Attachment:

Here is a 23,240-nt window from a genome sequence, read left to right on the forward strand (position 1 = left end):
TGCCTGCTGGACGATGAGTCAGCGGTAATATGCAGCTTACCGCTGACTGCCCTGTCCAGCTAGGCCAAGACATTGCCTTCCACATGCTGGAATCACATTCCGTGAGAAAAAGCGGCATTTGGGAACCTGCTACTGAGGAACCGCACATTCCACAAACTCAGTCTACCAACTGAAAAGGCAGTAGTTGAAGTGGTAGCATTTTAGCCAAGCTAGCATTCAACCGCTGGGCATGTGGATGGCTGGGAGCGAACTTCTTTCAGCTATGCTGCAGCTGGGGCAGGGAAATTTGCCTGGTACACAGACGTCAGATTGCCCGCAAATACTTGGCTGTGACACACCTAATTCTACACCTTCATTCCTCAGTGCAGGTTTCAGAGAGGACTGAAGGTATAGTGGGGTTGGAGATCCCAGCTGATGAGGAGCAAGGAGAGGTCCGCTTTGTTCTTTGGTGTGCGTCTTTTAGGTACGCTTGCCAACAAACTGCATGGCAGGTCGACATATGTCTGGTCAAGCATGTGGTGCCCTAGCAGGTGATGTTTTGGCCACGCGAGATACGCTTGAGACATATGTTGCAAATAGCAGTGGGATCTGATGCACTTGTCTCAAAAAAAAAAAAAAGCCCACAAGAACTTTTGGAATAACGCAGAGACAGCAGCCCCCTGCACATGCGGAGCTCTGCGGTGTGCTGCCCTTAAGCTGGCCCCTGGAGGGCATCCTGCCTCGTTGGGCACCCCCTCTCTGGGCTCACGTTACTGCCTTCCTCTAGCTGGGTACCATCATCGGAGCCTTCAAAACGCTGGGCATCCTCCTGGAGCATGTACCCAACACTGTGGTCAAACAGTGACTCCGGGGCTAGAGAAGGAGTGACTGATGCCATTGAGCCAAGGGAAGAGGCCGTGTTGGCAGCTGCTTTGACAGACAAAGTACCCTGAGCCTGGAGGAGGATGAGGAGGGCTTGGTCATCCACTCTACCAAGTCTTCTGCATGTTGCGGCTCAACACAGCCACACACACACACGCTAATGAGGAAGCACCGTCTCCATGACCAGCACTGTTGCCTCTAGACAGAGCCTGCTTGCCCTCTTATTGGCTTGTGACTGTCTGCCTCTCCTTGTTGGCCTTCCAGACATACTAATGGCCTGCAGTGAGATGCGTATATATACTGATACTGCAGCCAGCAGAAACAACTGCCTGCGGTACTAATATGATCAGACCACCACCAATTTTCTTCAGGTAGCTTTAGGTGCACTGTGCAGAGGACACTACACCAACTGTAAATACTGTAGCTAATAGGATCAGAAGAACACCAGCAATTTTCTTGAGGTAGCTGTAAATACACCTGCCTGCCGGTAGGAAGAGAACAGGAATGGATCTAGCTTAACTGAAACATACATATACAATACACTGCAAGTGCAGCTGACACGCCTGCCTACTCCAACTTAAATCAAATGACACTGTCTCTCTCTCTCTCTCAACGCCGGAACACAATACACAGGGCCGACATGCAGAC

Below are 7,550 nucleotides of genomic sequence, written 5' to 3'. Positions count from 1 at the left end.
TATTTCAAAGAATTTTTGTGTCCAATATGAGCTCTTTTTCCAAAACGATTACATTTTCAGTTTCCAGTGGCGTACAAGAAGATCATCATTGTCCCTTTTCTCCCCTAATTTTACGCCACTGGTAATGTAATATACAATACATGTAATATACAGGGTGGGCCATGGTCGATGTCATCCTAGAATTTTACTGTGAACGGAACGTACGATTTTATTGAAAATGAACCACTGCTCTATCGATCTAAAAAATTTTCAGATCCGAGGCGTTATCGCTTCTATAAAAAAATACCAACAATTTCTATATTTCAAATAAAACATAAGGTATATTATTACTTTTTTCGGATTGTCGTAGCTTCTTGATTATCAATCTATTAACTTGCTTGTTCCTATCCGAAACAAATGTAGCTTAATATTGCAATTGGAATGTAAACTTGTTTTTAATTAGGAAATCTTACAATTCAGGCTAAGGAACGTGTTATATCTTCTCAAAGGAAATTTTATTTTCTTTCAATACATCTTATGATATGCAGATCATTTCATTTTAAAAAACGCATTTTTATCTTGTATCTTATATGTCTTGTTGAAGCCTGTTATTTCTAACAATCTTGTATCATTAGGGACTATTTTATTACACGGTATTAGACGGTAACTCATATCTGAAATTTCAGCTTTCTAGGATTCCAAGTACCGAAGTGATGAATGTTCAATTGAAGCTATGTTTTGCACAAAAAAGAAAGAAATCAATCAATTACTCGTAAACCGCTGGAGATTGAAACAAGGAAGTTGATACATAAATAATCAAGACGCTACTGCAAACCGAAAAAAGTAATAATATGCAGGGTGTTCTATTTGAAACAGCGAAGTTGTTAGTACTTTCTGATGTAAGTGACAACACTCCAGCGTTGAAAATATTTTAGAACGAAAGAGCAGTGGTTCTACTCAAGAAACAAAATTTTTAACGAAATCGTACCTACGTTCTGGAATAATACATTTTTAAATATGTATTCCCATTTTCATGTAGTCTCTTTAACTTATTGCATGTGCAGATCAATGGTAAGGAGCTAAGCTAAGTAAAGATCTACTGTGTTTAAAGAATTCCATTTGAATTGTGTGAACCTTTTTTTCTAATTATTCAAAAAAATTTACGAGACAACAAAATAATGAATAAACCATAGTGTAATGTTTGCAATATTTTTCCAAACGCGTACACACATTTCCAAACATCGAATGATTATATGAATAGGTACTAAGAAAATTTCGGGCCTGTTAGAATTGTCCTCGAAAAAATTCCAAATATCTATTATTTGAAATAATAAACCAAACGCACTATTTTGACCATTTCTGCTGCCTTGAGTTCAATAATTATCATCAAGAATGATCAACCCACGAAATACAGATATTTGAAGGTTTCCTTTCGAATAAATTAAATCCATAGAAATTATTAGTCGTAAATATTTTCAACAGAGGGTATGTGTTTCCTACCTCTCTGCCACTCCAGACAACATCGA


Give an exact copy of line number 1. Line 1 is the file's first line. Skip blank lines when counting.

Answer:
Here is a 23,240-nt window from a genome sequence, read left to right on the forward strand (position 1 = left end):